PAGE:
In Figure 1, the blue bars represent a standard chiller without integrated free cooling, modeled in the different locations on the X axis. The red bars represent a chiller with an integrated free cooling coil. Comparing the red and blue bars, free cooling represents an increase in overall energy usage for this application. Click to enlarge.
Building codes typically require high ventilation rates for hospitals so cool outdoor air already provides the bulk of the cooling during the colder ambient conditions when hybrid cooling or free cooling would normally be active. As a result, there is relatively little load left to remove using the free cooling function. Conversely, in the summertime, the free cooling coils reduce the efficiency of the mechanical cooling, so the net effect is a higher overall energy use, even in cold climates like Duluth, Minn. This highlights one key aspect of chiller integrated free cooling: It provides the best benefits when used in conjunction with an application that has higher wintertime run hours, and cannot cost-effectively use air-side economizing to meet the wintertime cooling demand.
Figure 2 depicts the savings associated with integrated free cooling when compared to a non-free cooling chiller for each hospital location. Note that none of the locations experienced net savings throughout the year with the inclusion of integrated free cooling. This is due to very low run hours for free cooling due to smaller internal loads in the wintertime that were almost completely offset by the cooling effect from the ventilation air, leaving almost no run hours for the integrated water-side economizer. Click to enlarge.
Data Center Simulation
The next simulation examined the cooling needs and performance of a relatively small data center, which used chilled glycol to indirectly cool its servers. For this data center, the wintertime load is much higher than the previous hospital scenario because the load is tied to the electrical load of the servers, as opposed to being dependent on ambient temperature. Additionally, data centers generally run warmer chilled water temperatures so more hours of free cooling are available.
Figure 3 depicts energy consumption in a data center simulation featuring a 350-ton air-cooled screw chiller. Click to enlarge. Click to enlarge.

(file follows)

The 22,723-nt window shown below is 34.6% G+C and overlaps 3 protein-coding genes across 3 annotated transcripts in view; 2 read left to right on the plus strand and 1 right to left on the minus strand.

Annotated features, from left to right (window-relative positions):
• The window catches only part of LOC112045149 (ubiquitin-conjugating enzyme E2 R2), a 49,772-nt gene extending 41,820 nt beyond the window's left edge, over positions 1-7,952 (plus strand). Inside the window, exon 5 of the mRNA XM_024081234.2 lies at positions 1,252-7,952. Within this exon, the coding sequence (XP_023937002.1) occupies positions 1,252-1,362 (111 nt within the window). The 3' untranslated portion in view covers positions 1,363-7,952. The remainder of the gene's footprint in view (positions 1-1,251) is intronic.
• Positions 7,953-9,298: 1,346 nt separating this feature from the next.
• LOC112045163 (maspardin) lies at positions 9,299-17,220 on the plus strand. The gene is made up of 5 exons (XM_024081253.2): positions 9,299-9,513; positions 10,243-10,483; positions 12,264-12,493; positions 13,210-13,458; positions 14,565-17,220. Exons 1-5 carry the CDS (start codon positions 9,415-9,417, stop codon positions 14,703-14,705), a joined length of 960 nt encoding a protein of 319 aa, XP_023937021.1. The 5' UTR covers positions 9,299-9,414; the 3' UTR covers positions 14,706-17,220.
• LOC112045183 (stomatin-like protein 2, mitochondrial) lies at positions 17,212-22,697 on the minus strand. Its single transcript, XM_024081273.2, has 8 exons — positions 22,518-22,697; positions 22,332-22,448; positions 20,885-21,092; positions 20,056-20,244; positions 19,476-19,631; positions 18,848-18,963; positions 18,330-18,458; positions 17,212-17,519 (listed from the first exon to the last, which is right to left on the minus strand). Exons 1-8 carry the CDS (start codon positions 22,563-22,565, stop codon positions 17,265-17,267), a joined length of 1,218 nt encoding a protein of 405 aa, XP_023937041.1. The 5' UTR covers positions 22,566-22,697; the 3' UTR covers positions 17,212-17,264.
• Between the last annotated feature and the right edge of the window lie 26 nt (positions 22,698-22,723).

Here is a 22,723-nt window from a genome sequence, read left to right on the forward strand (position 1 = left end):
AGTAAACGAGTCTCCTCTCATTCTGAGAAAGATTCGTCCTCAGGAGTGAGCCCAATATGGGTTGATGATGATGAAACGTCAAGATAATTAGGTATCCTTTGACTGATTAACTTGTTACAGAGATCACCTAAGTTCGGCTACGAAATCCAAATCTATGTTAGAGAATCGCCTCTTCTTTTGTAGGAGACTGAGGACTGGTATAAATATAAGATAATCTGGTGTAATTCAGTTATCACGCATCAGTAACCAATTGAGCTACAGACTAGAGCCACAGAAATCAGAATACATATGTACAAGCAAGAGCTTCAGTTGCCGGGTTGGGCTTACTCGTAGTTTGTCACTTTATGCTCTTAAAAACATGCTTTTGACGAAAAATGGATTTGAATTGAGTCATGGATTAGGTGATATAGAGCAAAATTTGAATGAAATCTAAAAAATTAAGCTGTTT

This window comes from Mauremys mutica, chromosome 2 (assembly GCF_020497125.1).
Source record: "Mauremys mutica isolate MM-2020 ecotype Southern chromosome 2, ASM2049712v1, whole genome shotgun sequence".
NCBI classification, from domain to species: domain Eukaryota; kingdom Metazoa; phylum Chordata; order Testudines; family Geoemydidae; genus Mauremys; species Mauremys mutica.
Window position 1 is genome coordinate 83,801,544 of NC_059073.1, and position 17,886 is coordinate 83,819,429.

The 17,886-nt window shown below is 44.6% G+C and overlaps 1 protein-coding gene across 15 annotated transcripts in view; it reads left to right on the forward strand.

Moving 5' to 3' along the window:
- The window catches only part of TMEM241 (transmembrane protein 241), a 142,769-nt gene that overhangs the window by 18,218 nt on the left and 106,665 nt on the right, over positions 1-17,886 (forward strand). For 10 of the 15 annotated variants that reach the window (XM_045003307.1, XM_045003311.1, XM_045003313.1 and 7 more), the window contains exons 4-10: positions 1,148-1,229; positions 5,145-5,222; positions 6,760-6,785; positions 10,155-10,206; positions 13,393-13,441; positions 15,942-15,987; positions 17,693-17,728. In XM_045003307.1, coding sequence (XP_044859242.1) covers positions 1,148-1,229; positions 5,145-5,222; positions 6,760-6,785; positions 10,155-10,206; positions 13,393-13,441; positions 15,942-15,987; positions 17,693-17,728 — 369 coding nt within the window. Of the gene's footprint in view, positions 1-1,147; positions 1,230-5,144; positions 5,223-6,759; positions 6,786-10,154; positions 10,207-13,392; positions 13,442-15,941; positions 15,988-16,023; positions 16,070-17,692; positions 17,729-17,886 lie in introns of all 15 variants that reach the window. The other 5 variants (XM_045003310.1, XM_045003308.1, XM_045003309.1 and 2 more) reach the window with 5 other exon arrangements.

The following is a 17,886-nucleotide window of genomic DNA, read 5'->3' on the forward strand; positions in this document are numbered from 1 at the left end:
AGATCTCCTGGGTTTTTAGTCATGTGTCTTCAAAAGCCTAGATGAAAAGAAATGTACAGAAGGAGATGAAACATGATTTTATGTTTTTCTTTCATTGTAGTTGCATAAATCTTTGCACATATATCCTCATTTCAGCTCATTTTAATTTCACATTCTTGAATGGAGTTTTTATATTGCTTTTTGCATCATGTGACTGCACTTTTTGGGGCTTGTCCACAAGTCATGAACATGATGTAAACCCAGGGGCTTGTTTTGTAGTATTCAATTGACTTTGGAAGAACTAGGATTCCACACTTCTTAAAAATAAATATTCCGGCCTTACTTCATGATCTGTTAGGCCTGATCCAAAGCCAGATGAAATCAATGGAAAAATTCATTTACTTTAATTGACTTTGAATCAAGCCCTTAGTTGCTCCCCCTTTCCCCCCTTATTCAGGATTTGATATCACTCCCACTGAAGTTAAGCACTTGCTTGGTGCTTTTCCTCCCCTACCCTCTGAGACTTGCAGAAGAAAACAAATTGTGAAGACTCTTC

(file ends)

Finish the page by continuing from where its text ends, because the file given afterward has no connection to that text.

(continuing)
This trend can be seen by looking at the varying heights of the red and blue bars in Figure 3. In a location like Miami, because the number of free cooling hours is small, using integrated free cooling results in higher energy use because of the lower use of mechanical cooling. In all other locations, however, simulations showed that integrated free cooling resulted in energy savings — with significant savings noted in moderate to cold climates. For example, in Duluth, the annual energy usage dropped to almost half when using a chiller with an integrated water-side economizer, resulting in more than $50,000 of annual energy savings.
As previously mentioned, it’s important to recognize that in the case of data centers, the chilled water loop leaving fluid temperature is often designed for higher temperatures than those normally used for comfort cooling. While a typical comfort cooling application may use a 44°F (6.7°C) degrees Fahrenheit leaving fluid temperature, data centers often use 55°F (12.8°C) or higher, with the most common designs in the 60-70°F (15.6 – 21.1°C) fluid temperature range. This means that free cooling can engage at a relatively higher ambient temperature than comfort cooling applications that use lower leaving fluid temperature designs, leading to a higher number of free cooling operating hours and better payback.